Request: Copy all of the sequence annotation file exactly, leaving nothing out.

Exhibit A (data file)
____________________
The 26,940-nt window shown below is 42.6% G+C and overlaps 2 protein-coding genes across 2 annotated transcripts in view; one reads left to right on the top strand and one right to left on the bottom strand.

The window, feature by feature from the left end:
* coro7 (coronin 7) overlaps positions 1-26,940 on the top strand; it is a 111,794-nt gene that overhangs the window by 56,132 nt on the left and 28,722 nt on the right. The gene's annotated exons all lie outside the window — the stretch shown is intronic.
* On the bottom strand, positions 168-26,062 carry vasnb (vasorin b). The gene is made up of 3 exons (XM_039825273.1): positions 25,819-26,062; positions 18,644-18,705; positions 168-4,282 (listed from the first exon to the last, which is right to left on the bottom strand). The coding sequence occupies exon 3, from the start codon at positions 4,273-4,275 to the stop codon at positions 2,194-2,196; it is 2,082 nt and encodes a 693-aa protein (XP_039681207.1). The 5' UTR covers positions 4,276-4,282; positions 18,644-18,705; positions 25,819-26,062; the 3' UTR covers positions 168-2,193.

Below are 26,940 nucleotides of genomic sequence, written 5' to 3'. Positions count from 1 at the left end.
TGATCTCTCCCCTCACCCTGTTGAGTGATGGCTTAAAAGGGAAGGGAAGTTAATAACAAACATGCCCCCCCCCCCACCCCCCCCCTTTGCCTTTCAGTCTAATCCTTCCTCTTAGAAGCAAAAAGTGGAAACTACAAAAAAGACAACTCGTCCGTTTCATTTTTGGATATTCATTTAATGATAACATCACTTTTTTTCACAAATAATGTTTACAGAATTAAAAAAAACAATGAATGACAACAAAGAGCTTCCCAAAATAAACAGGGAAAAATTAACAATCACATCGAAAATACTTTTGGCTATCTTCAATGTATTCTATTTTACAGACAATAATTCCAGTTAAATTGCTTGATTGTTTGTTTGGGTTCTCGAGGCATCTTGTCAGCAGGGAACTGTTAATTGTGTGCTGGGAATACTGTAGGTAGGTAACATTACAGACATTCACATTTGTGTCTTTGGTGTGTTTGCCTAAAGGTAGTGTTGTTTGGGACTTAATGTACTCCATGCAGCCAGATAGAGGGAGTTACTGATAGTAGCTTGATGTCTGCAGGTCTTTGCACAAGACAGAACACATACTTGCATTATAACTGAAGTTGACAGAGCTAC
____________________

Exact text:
The 26,940-nt window shown below is 42.6% G+C and overlaps 2 protein-coding genes across 2 annotated transcripts in view; one reads left to right on the top strand and one right to left on the bottom strand.

The window, feature by feature from the left end:
* coro7 (coronin 7) overlaps positions 1-26,940 on the top strand; it is a 111,794-nt gene that overhangs the window by 56,132 nt on the left and 28,722 nt on the right. The gene's annotated exons all lie outside the window — the stretch shown is intronic.
* On the bottom strand, positions 168-26,062 carry vasnb (vasorin b). The gene is made up of 3 exons (XM_039825273.1): positions 25,819-26,062; positions 18,644-18,705; positions 168-4,282 (listed from the first exon to the last, which is right to left on the bottom strand). The coding sequence occupies exon 3, from the start codon at positions 4,273-4,275 to the stop codon at positions 2,194-2,196; it is 2,082 nt and encodes a 693-aa protein (XP_039681207.1). The 5' UTR covers positions 4,276-4,282; positions 18,644-18,705; positions 25,819-26,062; the 3' UTR covers positions 168-2,193.

Below are 26,940 nucleotides of genomic sequence, written 5' to 3'. Positions count from 1 at the left end.
TGATCTCTCCCCTCACCCTGTTGAGTGATGGCTTAAAAGGGAAGGGAAGTTAATAACAAACATGCCCCCCCCCCCACCCCCCCCCTTTGCCTTTCAGTCTAATCCTTCCTCTTAGAAGCAAAAAGTGGAAACTACAAAAAAGACAACTCGTCCGTTTCATTTTTGGATATTCATTTAATGATAACATCACTTTTTTTCACAAATAATGTTTACAGAATTAAAAAAAACAATGAATGACAACAAAGAGCTTCCCAAAATAAACAGGGAAAAATTAACAATCACATCGAAAATACTTTTGGCTATCTTCAATGTATTCTATTTTACAGACAATAATTCCAGTTAAATTGCTTGATTGTTTGTTTGGGTTCTCGAGGCATCTTGTCAGCAGGGAACTGTTAATTGTGTGCTGGGAATACTGTAGGTAGGTAACATTACAGACATTCACATTTGTGTCTTTGGTGTGTTTGCCTAAAGGTAGTGTTGTTTGGGACTTAATGTACTCCATGCAGCCAGATAGAGGGAGTTACTGATAGTAGCTTGATGTCTGCAGGTCTTTGCACAAGACAGAACACATACTTGCATTATAACTGAAGTTGACAGAGCTAC